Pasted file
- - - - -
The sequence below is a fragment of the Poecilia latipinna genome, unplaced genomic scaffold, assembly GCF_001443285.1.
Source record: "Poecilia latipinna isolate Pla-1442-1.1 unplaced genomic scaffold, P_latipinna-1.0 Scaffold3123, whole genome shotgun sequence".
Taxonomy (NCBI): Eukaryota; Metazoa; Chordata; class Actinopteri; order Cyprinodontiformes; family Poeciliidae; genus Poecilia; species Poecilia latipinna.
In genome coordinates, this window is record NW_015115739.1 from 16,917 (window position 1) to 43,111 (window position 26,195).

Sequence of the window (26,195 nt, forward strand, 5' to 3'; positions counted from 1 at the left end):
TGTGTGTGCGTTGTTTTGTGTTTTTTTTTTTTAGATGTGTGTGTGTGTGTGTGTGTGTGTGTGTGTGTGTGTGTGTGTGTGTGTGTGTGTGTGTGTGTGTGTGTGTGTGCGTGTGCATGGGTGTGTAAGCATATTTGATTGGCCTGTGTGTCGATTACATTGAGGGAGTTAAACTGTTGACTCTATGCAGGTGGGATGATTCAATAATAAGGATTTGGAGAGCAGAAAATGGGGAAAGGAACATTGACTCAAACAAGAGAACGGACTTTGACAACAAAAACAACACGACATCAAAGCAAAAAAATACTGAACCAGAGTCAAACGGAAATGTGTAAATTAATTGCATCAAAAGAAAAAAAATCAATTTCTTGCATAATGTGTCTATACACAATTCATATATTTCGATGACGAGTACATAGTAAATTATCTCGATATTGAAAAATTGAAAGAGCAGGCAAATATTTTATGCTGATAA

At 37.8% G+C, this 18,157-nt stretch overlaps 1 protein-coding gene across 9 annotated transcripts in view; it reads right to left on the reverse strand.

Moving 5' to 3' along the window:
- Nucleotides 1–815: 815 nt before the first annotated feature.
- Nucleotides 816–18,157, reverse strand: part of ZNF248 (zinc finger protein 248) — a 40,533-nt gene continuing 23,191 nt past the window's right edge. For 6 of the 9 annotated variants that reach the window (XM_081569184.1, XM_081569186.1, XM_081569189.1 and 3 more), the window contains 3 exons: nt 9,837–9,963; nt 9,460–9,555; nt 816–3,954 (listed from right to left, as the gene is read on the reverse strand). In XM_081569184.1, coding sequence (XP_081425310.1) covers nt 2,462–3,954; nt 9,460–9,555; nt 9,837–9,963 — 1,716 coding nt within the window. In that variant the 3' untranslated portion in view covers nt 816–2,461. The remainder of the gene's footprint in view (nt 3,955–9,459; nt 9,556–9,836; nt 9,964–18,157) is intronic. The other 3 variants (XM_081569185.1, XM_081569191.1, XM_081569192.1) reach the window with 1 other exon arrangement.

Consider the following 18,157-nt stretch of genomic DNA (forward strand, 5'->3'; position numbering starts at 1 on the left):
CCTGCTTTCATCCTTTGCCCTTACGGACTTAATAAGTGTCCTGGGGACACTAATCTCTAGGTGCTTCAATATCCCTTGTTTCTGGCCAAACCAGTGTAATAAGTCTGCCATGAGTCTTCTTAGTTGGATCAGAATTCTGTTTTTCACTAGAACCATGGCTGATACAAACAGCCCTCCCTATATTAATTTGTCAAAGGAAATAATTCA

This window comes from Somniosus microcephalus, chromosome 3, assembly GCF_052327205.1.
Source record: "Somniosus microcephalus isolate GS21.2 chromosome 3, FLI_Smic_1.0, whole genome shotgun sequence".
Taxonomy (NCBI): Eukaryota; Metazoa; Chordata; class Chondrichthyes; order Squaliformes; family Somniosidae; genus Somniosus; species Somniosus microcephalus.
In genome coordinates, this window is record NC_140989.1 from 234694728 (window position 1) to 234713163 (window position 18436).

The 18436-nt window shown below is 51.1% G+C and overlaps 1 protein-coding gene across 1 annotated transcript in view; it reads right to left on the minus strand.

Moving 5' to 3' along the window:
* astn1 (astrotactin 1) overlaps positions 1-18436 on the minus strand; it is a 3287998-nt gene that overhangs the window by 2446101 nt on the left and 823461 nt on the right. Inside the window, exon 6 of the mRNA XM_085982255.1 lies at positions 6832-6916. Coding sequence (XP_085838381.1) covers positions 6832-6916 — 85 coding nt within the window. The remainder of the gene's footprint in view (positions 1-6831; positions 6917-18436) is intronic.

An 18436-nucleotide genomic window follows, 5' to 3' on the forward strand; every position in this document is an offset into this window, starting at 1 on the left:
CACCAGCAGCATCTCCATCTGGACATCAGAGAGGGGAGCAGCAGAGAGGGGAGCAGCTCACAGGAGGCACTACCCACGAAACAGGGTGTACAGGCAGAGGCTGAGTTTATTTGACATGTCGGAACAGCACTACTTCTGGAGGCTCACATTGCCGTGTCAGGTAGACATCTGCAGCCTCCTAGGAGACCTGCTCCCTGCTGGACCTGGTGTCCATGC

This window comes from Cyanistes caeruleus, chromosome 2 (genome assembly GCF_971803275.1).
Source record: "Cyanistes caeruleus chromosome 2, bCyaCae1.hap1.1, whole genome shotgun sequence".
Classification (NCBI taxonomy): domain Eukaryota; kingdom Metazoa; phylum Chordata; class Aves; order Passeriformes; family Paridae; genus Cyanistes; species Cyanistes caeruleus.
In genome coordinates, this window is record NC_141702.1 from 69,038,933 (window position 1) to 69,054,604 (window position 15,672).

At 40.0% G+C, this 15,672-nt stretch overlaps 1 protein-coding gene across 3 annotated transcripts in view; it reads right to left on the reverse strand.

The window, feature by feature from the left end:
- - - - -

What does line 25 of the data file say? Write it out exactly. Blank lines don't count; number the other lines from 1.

In genome coordinates, this window is record NC_141702.1 from 69,038,933 (window position 1) to 69,054,604 (window position 15,672).